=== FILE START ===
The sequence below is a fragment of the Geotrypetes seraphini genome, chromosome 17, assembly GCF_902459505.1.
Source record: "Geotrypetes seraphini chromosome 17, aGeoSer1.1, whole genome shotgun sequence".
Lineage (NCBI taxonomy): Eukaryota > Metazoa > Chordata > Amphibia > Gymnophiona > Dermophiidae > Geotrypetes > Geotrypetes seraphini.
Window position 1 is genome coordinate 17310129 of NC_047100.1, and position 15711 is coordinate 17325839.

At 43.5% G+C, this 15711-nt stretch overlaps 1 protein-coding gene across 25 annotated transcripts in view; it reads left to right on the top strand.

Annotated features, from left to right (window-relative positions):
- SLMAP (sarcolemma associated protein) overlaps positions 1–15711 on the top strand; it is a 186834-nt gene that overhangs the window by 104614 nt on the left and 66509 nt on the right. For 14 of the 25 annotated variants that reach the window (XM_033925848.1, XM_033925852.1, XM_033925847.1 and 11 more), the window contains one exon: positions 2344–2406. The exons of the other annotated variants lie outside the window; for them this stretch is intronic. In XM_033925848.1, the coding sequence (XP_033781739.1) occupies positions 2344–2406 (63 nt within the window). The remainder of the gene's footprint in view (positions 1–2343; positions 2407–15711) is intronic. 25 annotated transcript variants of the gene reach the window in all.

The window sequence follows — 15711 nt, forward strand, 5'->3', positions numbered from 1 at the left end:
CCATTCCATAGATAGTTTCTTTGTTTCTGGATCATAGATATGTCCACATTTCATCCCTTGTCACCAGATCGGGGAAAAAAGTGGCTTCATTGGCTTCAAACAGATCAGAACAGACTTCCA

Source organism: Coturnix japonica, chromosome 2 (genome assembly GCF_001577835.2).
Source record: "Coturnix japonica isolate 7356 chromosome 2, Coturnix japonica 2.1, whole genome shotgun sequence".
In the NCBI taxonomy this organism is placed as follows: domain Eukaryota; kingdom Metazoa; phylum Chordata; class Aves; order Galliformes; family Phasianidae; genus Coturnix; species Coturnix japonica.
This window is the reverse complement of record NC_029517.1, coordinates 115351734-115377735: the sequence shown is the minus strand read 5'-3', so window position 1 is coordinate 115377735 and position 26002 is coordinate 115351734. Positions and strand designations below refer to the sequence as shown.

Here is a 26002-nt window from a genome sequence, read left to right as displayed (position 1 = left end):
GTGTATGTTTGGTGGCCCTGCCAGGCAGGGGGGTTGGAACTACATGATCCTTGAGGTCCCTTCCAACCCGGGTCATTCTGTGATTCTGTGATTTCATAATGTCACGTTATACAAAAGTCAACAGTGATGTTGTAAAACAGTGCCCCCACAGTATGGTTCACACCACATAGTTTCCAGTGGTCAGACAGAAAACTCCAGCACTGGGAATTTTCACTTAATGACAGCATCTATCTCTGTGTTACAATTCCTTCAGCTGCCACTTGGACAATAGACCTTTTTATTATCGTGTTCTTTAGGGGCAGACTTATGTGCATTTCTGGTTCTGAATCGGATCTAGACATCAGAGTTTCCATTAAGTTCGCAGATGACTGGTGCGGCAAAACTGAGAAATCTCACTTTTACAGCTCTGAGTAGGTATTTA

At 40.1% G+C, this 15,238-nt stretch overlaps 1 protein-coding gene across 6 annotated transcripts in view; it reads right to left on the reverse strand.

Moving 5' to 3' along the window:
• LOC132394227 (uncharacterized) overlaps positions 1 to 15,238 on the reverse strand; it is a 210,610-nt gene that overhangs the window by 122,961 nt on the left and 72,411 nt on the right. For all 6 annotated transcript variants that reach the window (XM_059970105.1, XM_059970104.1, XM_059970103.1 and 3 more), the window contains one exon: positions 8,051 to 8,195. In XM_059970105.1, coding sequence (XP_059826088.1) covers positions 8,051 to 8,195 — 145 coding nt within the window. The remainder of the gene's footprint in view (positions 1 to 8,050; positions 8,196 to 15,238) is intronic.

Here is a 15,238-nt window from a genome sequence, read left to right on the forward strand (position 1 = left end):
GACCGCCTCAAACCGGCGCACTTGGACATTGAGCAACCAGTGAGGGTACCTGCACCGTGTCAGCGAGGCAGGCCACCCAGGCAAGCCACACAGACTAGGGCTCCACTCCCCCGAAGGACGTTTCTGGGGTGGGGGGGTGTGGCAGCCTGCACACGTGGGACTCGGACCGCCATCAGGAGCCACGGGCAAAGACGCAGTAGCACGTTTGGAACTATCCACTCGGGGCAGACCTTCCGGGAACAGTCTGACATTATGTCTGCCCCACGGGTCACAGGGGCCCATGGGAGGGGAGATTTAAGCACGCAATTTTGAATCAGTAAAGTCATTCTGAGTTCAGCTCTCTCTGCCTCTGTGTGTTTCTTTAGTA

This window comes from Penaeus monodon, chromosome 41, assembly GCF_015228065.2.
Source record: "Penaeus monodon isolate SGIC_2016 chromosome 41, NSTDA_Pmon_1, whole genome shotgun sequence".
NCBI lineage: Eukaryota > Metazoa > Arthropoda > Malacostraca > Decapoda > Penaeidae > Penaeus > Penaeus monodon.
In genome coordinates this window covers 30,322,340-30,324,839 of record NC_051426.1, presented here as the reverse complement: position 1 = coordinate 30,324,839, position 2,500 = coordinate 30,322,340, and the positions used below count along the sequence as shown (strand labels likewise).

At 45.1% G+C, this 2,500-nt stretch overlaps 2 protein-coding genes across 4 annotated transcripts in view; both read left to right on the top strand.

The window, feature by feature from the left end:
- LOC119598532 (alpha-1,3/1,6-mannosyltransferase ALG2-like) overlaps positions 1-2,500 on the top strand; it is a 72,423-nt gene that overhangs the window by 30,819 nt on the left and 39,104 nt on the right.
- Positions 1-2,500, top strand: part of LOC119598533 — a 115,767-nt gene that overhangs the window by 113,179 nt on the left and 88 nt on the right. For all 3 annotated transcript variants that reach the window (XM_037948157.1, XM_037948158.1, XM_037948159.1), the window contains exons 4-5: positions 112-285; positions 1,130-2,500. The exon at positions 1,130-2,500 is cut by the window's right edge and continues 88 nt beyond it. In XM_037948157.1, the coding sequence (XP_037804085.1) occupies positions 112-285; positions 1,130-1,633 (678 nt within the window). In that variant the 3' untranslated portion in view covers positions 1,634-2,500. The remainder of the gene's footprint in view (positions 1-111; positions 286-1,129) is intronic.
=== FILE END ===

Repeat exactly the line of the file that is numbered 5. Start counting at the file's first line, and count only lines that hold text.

At 43.5% G+C, this 15711-nt stretch overlaps 1 protein-coding gene across 25 annotated transcripts in view; it reads left to right on the top strand.